A report by the Competition Authority of Kenya (CAK) on the 2019 case of missing Jet fuel leaves more questions than answers after the watchdog found there was no foul play.
An acute fuel shortage hit Kenya’s major airports in March 2019 causing rationing and diversion of airlines to regional airports, leaving the country embarrassed.
The Jomo Kenyatta International Airport nearly plunged into a crisis.
Kenya Pipeline Company, which transports and stores Jet A-1 fuel, blamed the shortage on oil marketers who ordered less fuel than the market demand.
The oil marketers shipped in 37,000 tonnes of fuel in January despite a request of 60,000 tonnes.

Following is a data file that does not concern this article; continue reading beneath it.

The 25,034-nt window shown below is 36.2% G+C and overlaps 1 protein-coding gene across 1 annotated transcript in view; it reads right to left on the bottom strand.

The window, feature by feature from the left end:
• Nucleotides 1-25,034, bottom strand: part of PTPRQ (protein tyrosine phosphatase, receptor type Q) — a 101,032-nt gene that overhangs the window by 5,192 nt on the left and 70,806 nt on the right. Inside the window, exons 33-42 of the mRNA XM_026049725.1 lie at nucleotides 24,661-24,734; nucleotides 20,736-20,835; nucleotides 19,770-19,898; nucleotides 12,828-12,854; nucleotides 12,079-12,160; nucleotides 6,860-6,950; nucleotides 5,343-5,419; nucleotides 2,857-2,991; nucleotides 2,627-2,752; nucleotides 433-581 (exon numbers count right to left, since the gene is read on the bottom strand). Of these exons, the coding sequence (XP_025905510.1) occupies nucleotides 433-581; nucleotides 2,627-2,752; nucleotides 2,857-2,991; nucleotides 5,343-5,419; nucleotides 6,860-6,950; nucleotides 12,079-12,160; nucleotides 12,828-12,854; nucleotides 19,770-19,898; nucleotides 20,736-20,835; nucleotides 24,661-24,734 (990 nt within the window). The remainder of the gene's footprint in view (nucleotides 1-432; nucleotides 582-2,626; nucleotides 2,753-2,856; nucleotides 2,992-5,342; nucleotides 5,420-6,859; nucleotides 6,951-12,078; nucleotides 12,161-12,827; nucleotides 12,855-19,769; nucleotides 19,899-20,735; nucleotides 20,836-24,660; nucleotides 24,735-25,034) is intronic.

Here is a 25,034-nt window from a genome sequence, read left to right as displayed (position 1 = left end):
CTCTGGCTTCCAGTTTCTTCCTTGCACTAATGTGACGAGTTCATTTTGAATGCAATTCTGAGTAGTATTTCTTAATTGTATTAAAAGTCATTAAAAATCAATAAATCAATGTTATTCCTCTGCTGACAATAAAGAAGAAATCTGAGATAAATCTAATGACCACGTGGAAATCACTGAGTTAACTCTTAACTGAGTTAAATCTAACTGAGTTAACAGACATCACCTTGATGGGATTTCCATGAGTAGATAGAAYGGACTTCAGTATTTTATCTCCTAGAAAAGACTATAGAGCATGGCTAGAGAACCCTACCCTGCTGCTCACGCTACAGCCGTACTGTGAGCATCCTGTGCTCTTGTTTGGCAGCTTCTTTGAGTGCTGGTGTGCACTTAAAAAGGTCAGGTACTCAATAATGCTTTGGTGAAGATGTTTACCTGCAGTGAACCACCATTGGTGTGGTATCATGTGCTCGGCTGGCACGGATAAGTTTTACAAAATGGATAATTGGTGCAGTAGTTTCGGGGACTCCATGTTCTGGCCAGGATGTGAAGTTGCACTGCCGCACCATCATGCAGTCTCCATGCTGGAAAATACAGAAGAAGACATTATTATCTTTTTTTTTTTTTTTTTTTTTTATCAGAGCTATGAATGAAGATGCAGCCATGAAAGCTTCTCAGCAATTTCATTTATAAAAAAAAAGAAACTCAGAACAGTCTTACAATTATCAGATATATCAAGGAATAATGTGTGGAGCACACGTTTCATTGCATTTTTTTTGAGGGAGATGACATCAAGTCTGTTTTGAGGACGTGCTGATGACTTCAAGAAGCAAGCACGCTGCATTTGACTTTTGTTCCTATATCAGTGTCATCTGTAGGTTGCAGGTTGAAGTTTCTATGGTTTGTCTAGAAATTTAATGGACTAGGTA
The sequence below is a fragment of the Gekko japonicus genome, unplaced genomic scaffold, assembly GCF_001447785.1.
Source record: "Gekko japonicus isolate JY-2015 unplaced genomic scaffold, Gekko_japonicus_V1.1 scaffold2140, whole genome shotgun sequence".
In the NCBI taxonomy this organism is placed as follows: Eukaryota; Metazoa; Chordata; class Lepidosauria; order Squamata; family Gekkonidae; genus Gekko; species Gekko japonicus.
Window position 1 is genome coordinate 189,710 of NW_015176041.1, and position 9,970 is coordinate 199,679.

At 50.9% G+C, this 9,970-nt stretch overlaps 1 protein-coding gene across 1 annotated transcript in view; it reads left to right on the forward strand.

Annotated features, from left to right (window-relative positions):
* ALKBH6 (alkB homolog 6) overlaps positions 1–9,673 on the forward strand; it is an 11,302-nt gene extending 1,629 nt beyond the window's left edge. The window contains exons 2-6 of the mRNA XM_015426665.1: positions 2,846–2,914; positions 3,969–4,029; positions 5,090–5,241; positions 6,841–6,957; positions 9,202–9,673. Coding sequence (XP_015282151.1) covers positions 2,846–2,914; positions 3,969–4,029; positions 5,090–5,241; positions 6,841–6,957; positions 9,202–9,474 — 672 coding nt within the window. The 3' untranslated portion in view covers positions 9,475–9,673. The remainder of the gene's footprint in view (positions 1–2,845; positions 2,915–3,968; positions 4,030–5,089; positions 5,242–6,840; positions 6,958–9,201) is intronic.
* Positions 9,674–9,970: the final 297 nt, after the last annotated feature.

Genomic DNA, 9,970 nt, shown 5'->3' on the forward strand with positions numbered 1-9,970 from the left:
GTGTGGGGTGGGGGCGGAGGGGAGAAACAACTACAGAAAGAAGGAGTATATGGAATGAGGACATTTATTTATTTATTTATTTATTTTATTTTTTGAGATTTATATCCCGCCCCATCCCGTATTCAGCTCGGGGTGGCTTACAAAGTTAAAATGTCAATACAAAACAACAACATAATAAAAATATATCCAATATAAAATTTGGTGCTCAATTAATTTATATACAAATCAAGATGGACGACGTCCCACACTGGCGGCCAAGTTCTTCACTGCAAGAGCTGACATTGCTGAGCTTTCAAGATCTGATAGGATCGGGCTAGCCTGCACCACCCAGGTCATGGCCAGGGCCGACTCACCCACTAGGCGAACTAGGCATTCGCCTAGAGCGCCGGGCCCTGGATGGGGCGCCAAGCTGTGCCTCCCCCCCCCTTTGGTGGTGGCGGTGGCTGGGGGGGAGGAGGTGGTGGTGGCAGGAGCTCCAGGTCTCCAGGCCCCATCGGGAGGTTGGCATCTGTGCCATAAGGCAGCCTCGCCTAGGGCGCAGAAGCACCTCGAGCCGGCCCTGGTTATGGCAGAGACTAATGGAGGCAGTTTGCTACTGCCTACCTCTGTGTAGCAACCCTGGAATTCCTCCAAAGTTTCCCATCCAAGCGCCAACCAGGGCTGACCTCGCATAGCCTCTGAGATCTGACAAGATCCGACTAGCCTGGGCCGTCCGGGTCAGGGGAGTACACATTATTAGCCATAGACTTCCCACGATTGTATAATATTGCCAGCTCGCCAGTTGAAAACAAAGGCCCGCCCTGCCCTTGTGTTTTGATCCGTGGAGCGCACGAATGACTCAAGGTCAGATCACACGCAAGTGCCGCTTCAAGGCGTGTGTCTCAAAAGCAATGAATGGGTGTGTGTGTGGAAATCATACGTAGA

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The marketers, instead, turned the blame on State-owned Kenya Pipeline Corporation as it could not account for 51.2 million litres of fuel.
The oil companies also petitioned Parliament to investigate illegal oil marketers in the country who were allegedly supplying Jet A-1 fuel at rates lower than the landed price at the Port of Mombasa.
CAK now says there are no ghost players in the sector after it investigated the alleged illegal operators raising questions on who was to blame for the shortage.
“The authority noted that there was effective competition among oil marketers and that the product was priced above landing costs.
“Further, the authority did not detect any instances of abuse of dominance (predatory pricing and access to market) and therefore the matter was recommended for closure,” CAK director-general Wang’ombe Kariuki said.
The shortage last witnessed in 2014 brought back questions over the reliability of private players to run a crucial sector of the economy and lack of a fuel reservoir to act as buffer in times of shortage.